Bicycle Helmets

Helmets provide the best protection against head and brain injury, whether your child is riding a bike, scooter or skateboard, or using skates. However, a helmet will only protect when it fits well.  Help your child get in the habit of wearing a helmet by starting when they’re young. Be a good role model and wear a helmet yourself.

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How do I choose a helmet?

  • Choose a helmet that meets safety standards. For biking, riding a scooter, recreational rollerskating and in-line skating, look for a helmet with a CPSC (Consumer Product Safety Commission) or Snell sticker inside.
     

  • For skateboarding, or aggressive, trick or extreme skating, look for a helmet that has a sticker inside saying it meets ASTM F1492. It is not enough for the helmet just to look like a skate helmet.
     

  • There are some helmets that meet both the CPSC and ASTM F1492 standards. They are multi-sport helmets and can be used for biking, skating, riding a scooter and skateboarding. Don’t be fooled into thinking that helmets that look “skate-style” are always multi-sport. Look for the two safety standard labels to be sure they are dual-certified.
     

  • Helmet costs vary. Expensive helmets are not always better. Choose one that fits properly, and that your child likes and will wear.
     

  • Helmet sizes vary between manufacturers. Always test for proper fit.
     

  • Check used or hand-me-down helmets with care, and never wear a helmet that is cracked or broken. Used helmets may have cracks you cannot see. Older helmets may not meet current safety standards.

Proper Helmet Fit

Use this easy, 3-point check to test for a proper helmet fit.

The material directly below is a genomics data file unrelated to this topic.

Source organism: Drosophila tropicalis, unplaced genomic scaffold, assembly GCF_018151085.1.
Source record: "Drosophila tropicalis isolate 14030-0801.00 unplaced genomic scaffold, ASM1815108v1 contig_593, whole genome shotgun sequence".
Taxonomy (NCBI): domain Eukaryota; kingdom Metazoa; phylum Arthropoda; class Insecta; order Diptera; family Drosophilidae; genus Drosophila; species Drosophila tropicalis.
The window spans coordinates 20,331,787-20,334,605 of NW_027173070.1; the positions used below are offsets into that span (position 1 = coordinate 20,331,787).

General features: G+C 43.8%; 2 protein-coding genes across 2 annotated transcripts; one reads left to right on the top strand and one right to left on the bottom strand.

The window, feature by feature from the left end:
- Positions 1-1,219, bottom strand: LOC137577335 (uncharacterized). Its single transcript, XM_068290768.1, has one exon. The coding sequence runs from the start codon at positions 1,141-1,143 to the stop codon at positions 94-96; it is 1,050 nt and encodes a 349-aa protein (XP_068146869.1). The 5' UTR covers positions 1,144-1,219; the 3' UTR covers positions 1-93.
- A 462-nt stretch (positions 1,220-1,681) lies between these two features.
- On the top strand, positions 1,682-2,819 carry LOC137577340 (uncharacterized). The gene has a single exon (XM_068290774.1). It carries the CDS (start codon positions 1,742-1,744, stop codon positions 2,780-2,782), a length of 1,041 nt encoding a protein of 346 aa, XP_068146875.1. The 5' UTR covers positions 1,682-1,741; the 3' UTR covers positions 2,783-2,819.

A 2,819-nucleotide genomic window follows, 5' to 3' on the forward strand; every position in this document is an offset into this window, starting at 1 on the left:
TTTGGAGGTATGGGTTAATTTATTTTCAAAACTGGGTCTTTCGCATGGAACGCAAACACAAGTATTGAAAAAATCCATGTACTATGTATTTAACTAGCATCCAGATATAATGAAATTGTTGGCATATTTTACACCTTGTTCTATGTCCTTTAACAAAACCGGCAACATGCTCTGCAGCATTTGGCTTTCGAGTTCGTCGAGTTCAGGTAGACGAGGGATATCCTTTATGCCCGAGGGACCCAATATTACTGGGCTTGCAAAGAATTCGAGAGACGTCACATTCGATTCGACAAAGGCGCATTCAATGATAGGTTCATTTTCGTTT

1. Eyes
    Helmet sits level on your head and rests low on the forehead, 1 to 2 finger widths above the eyebrows. A helmet pushed up too high will not protect the face or head well in a fall or crash.

     

  2. Ears
    The straps are even, form a “Y” under each earlobe, and lay flat against the head.

     

  3. Mouth
    The buckled chin strap is loose enough so that you can breathe. There should be enough room so you can insert a finger between the buckle and chin. It should be tight enough that if you open your mouth, you can see the helmet pull down on top.

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Way to Get Your Child to Wear a Helmet, Every Ride

  • Make it a habit from the first time your child rides a tricycle, bike or roller skates. Be sure he or she wears a helmet every time.
     

  • Enforce the simple rule: “No helmet, No bike.” (or skateboard, or roller skates, or scooter.)
     

  • Explain that riding on wheels can be fun but dangerous, too and wearing a helmet can keep him from badly hurting his head.
     

  • Let your child pick out the helmet so he or she is more likely to wear it.
     

  • Wear one yourself. Remember: a child is more likely to wear her helmet when you do too!